The period of upheaval that started with the French Revolution and ended at Waterloo cries out to be treated as a single phenomenon. From the moment of the storming of the Bastille to the final breaking of the French lines at Waterloo the continent of Europe and to some extent the rest of the World, was in perpetual conflict for 26 years. When the fighting was over the course of history had changed forever.

Strangely there are few overviews of the whole set of wars that make up the history of this period, and War of Wars by Robert Harvey fills this gap. It is easy to look back on this period with rose tinted spectacles. Two hundred years later the uniforms seem quaint. The technology of warfare has advanced so much that the most powerful weapons available to Napoleon and Nelson seem puny. The political issues are no longer divisive. Any head of state declaring himself an emperor would be derided rather than feared. The radical aims of the Parisian Jacobins are now commonplace. But that is not how it seemed at the time, far from it. To contemporaries it was a bitter and bloody conflict where technology was used to destroy human lives, and the issues at stake were regarded as crucially important. Copenhagen was bombarded with such ferocity that the city still bears the scars today. Shrapnel was invented. Battles were fought involving hundreds of thousands of combatants, with huge casualty figures.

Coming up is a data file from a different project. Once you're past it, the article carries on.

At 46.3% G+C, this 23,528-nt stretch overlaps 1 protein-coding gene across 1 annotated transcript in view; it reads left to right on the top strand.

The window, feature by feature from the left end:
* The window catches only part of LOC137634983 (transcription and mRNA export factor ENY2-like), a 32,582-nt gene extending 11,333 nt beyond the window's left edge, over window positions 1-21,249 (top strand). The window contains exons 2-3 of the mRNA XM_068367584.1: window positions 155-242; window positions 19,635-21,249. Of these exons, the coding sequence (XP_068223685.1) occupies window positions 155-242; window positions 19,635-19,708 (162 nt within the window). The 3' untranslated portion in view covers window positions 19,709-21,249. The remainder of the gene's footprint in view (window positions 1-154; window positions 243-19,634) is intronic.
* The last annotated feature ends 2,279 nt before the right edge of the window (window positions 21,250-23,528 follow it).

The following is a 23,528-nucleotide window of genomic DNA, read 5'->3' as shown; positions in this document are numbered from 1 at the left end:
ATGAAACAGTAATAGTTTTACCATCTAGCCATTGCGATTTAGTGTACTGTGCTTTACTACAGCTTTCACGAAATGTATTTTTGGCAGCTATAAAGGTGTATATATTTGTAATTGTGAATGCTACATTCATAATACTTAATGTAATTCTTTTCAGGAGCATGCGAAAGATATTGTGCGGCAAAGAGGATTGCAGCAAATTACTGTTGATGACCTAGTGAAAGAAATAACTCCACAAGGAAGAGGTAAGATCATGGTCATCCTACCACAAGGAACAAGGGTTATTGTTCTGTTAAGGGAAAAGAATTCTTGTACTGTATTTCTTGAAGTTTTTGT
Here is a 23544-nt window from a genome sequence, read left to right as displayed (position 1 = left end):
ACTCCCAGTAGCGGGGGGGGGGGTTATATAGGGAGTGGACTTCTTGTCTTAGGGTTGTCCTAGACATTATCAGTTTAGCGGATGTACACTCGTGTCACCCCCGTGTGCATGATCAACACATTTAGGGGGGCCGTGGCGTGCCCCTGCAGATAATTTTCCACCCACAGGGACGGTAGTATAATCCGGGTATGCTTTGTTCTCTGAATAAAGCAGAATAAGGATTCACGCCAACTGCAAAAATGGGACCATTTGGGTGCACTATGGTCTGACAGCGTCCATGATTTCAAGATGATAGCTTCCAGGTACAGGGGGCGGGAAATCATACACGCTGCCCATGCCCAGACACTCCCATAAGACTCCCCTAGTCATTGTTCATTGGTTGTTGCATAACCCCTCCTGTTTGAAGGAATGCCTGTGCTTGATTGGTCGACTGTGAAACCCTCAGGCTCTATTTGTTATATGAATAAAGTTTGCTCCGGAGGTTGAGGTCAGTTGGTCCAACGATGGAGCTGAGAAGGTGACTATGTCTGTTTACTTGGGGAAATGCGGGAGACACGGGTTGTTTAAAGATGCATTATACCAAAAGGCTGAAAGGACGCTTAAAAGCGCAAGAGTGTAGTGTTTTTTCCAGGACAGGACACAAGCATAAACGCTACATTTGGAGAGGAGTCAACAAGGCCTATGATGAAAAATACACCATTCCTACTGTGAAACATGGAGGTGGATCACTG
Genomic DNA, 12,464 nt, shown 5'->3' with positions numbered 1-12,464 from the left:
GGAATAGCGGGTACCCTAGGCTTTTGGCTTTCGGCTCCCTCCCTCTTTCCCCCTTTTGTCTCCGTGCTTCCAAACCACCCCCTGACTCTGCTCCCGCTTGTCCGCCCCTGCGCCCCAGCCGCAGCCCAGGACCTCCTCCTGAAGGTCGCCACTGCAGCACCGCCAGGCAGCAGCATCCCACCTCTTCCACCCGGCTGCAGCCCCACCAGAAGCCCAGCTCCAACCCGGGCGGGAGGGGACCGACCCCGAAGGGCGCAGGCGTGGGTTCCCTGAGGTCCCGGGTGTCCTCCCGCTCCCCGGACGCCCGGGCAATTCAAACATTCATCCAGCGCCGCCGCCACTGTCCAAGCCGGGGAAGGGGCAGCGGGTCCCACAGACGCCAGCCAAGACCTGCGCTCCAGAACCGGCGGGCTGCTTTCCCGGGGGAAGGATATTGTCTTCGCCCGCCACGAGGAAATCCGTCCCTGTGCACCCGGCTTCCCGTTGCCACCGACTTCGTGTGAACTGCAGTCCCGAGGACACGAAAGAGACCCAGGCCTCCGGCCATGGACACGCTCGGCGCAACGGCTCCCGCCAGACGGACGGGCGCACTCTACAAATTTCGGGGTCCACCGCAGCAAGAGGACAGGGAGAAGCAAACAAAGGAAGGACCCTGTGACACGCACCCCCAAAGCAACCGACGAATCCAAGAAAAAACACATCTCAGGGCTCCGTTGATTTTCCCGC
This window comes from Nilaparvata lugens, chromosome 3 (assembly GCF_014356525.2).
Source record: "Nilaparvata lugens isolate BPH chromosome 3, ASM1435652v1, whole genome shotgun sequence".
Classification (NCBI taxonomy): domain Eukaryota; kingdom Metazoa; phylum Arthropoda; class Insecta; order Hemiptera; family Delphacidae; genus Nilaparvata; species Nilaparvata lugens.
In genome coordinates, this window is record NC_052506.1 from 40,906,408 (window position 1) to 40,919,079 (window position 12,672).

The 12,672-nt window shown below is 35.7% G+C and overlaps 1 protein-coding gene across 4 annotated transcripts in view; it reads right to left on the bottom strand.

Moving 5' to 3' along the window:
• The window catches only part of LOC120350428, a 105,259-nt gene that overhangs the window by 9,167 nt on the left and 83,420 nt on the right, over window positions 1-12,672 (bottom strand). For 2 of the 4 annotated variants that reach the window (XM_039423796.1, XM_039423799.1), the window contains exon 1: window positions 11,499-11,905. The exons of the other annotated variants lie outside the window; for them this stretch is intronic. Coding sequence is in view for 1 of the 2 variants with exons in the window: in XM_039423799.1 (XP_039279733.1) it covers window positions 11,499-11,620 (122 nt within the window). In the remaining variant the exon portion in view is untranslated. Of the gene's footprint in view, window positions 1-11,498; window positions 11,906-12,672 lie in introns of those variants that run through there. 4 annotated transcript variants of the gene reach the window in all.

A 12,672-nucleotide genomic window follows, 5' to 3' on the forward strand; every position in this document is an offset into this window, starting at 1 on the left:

There was no precedent for the scale of the disruption to Europe and to a lesser extent, to the rest of the world.

Europe was rocked by the fall of the Bourbons in France. But the shock was not at first evenly distributed. The despotic monarchies of Prussia and Austria were naturally sympathetic to a fellow king, especially when he got beheaded. That wasn’t really a precedent that any crowned head wanted to be set. Trading nations like Holland and England were initially more pragmatic. It is quite a surprise to see just how long it took for Britain to actually enter the war against France, especially when you remember just how determined it became once it had joined.

But once Britain did start taking the war against France seriously, the war took on an epic scale. France had huge reserves of men and material and an advantageous strategic position. Britain’s trade and well developed financial system, not to mention the convenient removal of its major rival, Holland, gave it the edge in sea power and spending.